Stephen John Owen was born in Caernarfon in 1959. A self-taught artist, his art teacher William Selwyn was a big influence and although he followed other career paths when he left school art remained important to Stephen and today he takes classes and workshops and shares his information and skills with others. His popular work is known to many and can be found in many private collections in Wales and further afield.
This exhibition is a very personal and special one for me. It’s 1969, I am 10 years old and my whole life revolved around my family, my friends and playing football. It was the year of the Investiture, and everything was changing.
It seemed like the whole world was watching our little town. For some, it was time to protest, and for others, a time to celebrate. My father had Dafydd Iwan’s records blasting out of his shed all day while tending to the garden. Everyone was wearing their Plaid Cymru badges and it felt like there was a revolution in the air. But for us children from a rundown council estate, having street parties and seeing stars such as Richard Burton and Elizabeth Taylor was fantastic.
Another thing was going down to Caernarfon’s Square very early in the mornings with my dad to watch all the soldiers practising – it was a real treat for my brother David and I. Seeing all the horses and shiny uniforms was magic and helping to make all the buntings and decorations was such great fun. Red, white and green of course.
That year felt like it was going to last forever, just as the summers seemed to when you’re that age. My mother and father were both working at that time. There was plenty of food in the house, and my dad even bought a ‘brand new’ second hand car – a two tone Zephyr Zodiac – I loved it!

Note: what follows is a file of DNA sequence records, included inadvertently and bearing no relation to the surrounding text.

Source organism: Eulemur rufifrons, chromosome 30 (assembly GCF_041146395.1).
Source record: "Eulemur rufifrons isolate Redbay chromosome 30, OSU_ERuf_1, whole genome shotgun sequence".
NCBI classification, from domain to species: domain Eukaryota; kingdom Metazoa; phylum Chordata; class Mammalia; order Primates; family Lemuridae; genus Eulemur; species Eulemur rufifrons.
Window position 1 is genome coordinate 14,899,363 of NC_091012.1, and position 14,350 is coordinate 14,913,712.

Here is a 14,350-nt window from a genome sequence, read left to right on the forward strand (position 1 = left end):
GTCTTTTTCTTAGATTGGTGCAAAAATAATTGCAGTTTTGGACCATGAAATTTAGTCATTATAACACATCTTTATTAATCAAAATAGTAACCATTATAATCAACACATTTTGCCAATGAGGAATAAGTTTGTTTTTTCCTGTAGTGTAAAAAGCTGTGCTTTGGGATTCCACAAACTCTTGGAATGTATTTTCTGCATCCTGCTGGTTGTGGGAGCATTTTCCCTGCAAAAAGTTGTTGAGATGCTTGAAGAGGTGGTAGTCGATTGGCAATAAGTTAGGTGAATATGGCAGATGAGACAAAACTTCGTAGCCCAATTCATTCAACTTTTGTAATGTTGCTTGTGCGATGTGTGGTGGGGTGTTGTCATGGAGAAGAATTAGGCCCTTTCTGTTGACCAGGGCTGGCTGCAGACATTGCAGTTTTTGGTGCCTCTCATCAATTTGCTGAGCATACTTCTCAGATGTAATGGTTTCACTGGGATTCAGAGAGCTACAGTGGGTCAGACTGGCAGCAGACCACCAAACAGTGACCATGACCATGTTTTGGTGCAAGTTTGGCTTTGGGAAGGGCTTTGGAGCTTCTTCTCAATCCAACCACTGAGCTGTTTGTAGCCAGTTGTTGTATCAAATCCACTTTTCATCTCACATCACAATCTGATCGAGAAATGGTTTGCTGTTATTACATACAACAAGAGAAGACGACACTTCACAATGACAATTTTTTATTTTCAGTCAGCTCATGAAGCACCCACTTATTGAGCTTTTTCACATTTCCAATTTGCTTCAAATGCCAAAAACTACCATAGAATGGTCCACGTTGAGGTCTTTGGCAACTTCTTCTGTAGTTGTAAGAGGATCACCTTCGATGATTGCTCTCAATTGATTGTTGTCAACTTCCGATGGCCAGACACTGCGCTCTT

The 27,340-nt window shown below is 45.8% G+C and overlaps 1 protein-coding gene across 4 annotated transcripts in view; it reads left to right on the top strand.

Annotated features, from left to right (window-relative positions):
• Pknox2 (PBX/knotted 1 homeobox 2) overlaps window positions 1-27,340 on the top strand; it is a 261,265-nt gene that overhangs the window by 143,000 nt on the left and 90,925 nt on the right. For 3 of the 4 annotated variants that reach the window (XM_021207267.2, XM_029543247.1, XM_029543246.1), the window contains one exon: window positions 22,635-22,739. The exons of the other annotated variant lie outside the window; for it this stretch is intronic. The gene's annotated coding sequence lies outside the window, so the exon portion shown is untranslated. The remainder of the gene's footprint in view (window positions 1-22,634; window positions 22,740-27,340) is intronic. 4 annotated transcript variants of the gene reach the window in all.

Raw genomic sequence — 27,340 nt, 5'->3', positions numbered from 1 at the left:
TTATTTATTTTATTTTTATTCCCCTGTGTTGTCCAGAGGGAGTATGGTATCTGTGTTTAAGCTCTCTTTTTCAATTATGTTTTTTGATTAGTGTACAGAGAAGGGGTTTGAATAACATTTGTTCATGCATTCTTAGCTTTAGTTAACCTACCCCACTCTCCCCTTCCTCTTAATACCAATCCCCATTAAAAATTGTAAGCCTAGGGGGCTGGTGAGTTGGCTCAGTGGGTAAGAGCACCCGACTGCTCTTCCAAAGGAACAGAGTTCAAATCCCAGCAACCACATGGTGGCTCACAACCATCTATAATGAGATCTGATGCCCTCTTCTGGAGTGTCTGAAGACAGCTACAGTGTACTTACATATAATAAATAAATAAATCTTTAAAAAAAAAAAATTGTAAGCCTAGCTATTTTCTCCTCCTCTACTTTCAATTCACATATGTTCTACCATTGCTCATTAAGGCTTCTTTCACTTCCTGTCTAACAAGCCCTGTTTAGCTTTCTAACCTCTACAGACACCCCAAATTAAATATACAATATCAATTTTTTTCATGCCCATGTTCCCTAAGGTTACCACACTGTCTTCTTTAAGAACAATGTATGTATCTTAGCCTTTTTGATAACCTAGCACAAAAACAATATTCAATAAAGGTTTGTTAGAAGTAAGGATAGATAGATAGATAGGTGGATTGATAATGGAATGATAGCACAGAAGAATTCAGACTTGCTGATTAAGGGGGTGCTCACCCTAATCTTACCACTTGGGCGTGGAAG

All the paintings I have made for this exhibition remind me of that time.
One of my favourites is My Father’s Dahlias. He would spend hours in the garden tending to them, and if my brothers or me would accidently kick our ball anywhere near them, we wouldn’t see the ball again for at least a week!
Another favourite painting is Last Race of the Day. That summer, we all built four wheelers – go karts some people call them. But they are all made in the same way. Some old pram wheels and a couple of wooden planks. Happy days – we played with them all summer long. I painted mine red with some old paint that dad had spare in his shed. It looked like a Ferrari – well, at least I thought it did.
A lot of the paintings are of Caernarfon as it used to look back then, a bit like its people – ‘y Cofis’, a bit rough around the edges, but it was my town and will always be.
School wasn’t my favourite place back then. Being dyslexic wasn’t recognised, so I was deemed to be a bit thick, and was mostly ignored. I was often sent to the back of the class, where I would draw for most of the day. One of the teachers told me that I wouldn’t amount to anything and I would probably end up sweeping roads for the council. So, to you sir, there’s a special painting of me as a defiant 10 year-old boy with two digits rampant! I haven’t changed much; sometimes that little boy I knew still gets me into trouble.
Like everyone else, I suppose that I look back at that time with rose tinted glasses – playing football in Cae Top with my brothers and friends, where on the odd occasion, we were joined by Wyn Davies, a giant of a man, who played for Newcastle United, Manchester United and Manchester City. We adored him. He grew up just around the corner from us. Can you imagine a Premier League player doing that today? That is why I’ve included him in this exhibition.
Childhood then was playing in the street with your friends, going to the cinema on a Saturday afternoon and sitting round the table on a Sunday afternoon having dinner. Shops were closed for a week over Christmas. How things have changed.
I dedicate this exhibition to my mam and dad, my brothers and sisters, and all the Cofis, and most of all, to my patient and lovely wife Sue. Also, I would like to thank Gwyn Jones from Plas Glyn-y-Weddw for giving me the idea for the exhibition.
Stephen John Owen 2017
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